The Potential and Enablers of Human Data Science
Human Data Science can help improve scientific research, facilitate better clinical decision-making and enhance health system performance.
The impact on different stakeholders varies, but Human Data Science helps all of them interact more meaningfully together in the interconnected health eco-system.
Researchers are already applying the discipline to their work, but they often lack access to fully integrated tools across data science and human science to harness the full potential.
For physicians, Human Data Science can provide access to real-time dashboards to improve clinical decisions and patient care - the combined knowledge derived from millions of patient cases and in-depth disease data to make better clinical decisions for an individual patient.
For a patient, it creates the opportunity for access to better coordinated, high-value affordable care, and incentivizes taking control of personal health and wellness.
For a life science company, Human Data Science represents a structured approach to integrating human science with data science to advance R&D, innovation and commercial success. It enables the ability to harness the power of technology to accelerate the speed of innovation and clinical development.
Payers can utilize this integrated approach to get better access to real world data, linked datasets, and validate outcomes-based risk-sharing arrangements. It can also help improve wellness and preventative activities among beneficiaries and insured members.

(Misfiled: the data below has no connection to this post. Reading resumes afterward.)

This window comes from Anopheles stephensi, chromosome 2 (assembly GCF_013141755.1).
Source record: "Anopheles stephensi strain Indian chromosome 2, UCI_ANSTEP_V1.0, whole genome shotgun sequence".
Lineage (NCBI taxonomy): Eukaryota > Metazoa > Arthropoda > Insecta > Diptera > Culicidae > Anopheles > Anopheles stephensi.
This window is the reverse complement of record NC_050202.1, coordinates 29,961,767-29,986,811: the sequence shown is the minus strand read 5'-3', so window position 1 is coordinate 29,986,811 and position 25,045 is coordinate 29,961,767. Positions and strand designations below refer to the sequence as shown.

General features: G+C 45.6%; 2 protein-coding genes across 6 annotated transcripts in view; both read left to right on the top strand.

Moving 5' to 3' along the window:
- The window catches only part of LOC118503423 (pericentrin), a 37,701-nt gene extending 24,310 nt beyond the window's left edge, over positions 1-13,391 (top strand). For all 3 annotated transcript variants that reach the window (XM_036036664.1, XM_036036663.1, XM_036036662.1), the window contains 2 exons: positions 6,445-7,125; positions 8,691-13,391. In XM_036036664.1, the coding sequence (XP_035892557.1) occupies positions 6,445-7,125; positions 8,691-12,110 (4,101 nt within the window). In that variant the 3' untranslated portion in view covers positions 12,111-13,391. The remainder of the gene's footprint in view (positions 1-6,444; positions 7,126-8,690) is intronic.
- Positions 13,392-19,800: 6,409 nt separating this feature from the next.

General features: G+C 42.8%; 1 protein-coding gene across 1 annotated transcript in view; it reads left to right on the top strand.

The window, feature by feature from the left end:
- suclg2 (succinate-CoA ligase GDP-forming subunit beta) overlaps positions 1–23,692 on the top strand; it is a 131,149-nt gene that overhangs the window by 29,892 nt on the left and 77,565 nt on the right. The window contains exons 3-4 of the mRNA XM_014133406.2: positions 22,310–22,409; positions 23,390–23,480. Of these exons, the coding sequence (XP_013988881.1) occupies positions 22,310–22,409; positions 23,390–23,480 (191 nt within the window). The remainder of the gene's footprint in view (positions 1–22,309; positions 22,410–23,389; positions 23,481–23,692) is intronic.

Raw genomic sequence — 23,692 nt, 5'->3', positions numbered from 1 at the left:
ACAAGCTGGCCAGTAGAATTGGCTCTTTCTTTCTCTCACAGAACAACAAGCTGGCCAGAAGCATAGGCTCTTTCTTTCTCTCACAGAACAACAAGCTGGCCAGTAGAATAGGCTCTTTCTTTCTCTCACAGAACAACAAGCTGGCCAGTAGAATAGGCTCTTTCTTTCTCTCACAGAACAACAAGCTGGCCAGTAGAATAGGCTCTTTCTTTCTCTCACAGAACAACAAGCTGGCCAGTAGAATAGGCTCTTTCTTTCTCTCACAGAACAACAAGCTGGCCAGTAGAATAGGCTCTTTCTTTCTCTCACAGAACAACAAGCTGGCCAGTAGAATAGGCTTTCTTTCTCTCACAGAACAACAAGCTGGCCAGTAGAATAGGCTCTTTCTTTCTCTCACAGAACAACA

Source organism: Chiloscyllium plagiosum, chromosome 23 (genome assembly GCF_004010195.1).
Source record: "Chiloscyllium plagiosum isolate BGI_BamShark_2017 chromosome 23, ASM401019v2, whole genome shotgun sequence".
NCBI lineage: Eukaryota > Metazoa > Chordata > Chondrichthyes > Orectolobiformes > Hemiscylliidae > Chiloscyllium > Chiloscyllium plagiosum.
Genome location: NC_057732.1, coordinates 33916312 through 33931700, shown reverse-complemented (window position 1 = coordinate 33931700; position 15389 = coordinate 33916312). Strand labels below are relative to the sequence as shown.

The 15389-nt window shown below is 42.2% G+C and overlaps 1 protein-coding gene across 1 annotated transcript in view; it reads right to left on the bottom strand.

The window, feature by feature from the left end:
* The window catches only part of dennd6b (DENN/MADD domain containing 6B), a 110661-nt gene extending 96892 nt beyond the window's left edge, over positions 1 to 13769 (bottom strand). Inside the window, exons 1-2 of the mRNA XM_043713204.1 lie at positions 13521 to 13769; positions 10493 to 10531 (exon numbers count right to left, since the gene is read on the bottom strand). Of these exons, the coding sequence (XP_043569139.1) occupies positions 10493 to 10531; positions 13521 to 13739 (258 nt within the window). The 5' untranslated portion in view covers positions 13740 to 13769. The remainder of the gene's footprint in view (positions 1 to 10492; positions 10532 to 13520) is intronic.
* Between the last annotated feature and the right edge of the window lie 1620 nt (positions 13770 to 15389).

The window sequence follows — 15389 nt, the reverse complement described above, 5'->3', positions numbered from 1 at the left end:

Human Data Science can help policymakers make better, evidence-based decisions and advance policies to improve the performance of health systems. It can provide comparative datasets and benchmarks across various health systems.
Achieving the benefits of Human Data Science does not happen overnight.
We need significant commitment from all stakeholders to drive change.
We have identified the six areas that have the most potential to impact Human Data Science.
The first is human expertise. Promoting better health by focusing on the whole person – rather than just the disease.
Second is supportive policy. Encouraging stakeholders to develop policies that ensure and encourage the availability and sharing of data.
The third is investment in basic research and translational science. This means investing in policies that support the funding of basic, translational and behavioral sciences.
The fourth is investing in technology that enables AI and machine learning. This encompasses data management, IT infrastructure, education, and IP protection.
The fifth is patient privacy and data security. The protection of patient and data privacy as well as data integrity is vital to Human Data Science.
Finally, the sixth element is big data availability and data science methodologies. This involves the standardization and sharing of methodologies as well as identifying and reducing data bias to avoid applications that violate human rights.
Ultimately, Human Data Science, with its integration of data, expertise and technology, does more than just address the needs of individual stakeholders in healthcare.
It builds a proactive and collaborative health ecosystem.